H : even n
IHeven : odd n -> False
H0 : odd (S (S n))
n0 : nat
H2 : odd n
H1 : n0 = n
============================
False

No more subgoals.

not_even_and_odd > Qed.
not_even_and_odd is defined```

In case the type of the second induction hypothesis is not dependent, `inversion` can just be replaced by `destruct`.

### How to define a function by simultaneous double recursion?

The same trick applies, you can even use the pattern-matching compilation algorithm to do the work for you. Here is an example:

```Coq < Fixpoint minus (n m:nat) {struct n} : nat :=
match n, m with
| O, _ => 0
| S k, O => S k
| S k, S l => minus k l
end.
minus is defined
minus is recursively defined (decreasing on 1st argument)

Coq < Print minus.
minus =
fix minus (n m : nat) {struct n} : nat :=
match n with
| 0 => 0
| S k => match m with
| 0 => S k
| S l => minus k l
end
end
: nat -> nat -> nat
Argument scopes are [nat_scope nat_scope]```

In case of dependencies in the type of the induction objects t1 and t2, an extra argument stating t1 = t2 must be given to the fixpoint definition.

### How to perform nested and double induction?

To reason by nested (i.e. lexicographic) induction, just reason by induction on the successive components.

Double induction (or induction on pairs) is a restriction of the lexicographic induction. Here is an example of double induction.

```Coq < Lemma nat_double_ind :
forall P : nat -> nat -> Prop, P 0 0 ->
(forall m n, P m n -> P m (S n)) ->
(forall m n, P m n -> P (S m) n) ->
forall m n, P m n.
1 subgoal

============================
forall P : nat -> nat -> Prop,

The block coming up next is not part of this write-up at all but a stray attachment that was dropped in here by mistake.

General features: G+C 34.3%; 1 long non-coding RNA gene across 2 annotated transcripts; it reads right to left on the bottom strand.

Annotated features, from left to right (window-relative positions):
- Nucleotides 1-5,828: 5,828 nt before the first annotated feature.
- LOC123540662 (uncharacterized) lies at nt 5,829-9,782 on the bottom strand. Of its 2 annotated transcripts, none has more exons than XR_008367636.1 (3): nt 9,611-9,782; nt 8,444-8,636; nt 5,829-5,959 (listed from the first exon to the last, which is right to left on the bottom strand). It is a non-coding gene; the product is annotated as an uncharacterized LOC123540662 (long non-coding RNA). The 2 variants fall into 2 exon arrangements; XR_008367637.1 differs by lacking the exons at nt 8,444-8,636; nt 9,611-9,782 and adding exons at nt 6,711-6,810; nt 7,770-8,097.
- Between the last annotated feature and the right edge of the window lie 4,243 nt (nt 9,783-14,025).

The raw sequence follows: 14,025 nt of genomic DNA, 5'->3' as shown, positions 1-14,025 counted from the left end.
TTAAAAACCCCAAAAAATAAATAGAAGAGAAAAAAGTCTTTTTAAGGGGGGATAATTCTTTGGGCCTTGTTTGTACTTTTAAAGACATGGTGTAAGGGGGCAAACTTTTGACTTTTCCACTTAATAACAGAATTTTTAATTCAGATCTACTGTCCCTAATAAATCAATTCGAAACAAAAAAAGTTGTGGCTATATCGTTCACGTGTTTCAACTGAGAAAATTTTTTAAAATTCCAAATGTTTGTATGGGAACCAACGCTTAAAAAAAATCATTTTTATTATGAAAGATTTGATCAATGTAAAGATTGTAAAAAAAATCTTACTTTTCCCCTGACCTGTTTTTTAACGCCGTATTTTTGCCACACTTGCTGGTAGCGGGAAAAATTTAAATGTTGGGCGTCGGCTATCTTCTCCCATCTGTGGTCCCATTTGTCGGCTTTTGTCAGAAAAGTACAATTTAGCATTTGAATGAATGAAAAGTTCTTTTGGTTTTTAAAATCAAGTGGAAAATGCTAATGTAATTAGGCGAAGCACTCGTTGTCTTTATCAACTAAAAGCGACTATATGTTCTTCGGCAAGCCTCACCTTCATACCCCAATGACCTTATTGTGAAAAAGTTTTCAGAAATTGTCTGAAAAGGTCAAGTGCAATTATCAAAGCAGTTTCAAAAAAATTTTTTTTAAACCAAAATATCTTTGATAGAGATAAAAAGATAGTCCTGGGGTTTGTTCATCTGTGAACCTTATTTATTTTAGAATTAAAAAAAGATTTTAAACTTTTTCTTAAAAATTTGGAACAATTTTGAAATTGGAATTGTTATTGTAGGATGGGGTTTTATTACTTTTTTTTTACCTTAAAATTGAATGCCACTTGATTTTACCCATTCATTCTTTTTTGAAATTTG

P 0 0 ->
(forall m n : nat, P m n -> P m (S n)) ->
(forall m n : nat, P m n -> P (S m) n) -> forall m n : nat, P m n

nat_double_ind < intros P H00 HmS HSn; induction m.

2 subgoals

P : nat -> nat -> Prop
H00 : P 0 0
HmS : forall m n : nat, P m n -> P m (S n)
HSn : forall m n : nat, P m n -> P (S m) n
============================
forall n : nat, P 0 n

subgoal 2 is:
forall n : nat, P (S m) n

nat_double_ind < (* case 0 *)
induction n; [assumption | apply HmS; apply IHn].

1 subgoal

P : nat -> nat -> Prop
H00 : P 0 0
HmS : forall m n : nat, P m n -> P m (S n)
HSn : forall m n : nat, P m n -> P (S m) n
m : nat
IHm : forall n : nat, P m n
============================
forall n : nat, P (S m) n

nat_double_ind < (* case Sm *)
intro n; apply HSn; apply IHm.
No more subgoals.
nat_double_ind < Qed.
nat_double_ind is defined```

### How to define a function by nested recursion?

The same trick applies. Here is the Ackermann function as an example:

```Coq < Fixpoint ack (n:nat) : nat -> nat :=
match n with
| O => S
| S n' =>
(fix ack' (m:nat) : nat :=
match m with
| O => ack n' 1
| S m' => ack n' (ack' m')
end)
end.
ack is defined
ack is recursively defined (decreasing on 1st argument)```

## Co-Inductive Types

I have a cofixpoint `t := F(t)` and I want to prove `t = F(t)`. How to do it?

Just case-expand `F(t)` then complete by a trivial case analysis. Here is what it gives on e.g. the type of streams on naturals:

```Coq < CoInductive Stream (A:Set) : Set :=
Cons : A -> Stream A -> Stream A.
Stream is defined

Coq < CoFixpoint nats (n:nat) : Stream nat := Cons n (nats (S n)).
nats is defined
nats is corecursively defined

Coq < Lemma Stream_unfold :
forall n:nat, nats n = Cons n (nats (S n)).

1 subgoal
============================
forall n : nat, nats n = Cons n (nats (S n))

Stream_unfold < Proof. intro;
change (nats n = match nats n with
| Cons x s => Cons x s
end).
1 subgoal

n : nat
============================
nats n = match nats n with
| Cons x s => Cons x s
end

Stream_unfold < case (nats n); reflexivity.
No more subgoals.
Stream_unfold < Qed.
Stream_unfold is defined```

## References

[1] Yves bertot and Pierre Castéran. Coq'Art. Springer-Verlag, 2004. To appear.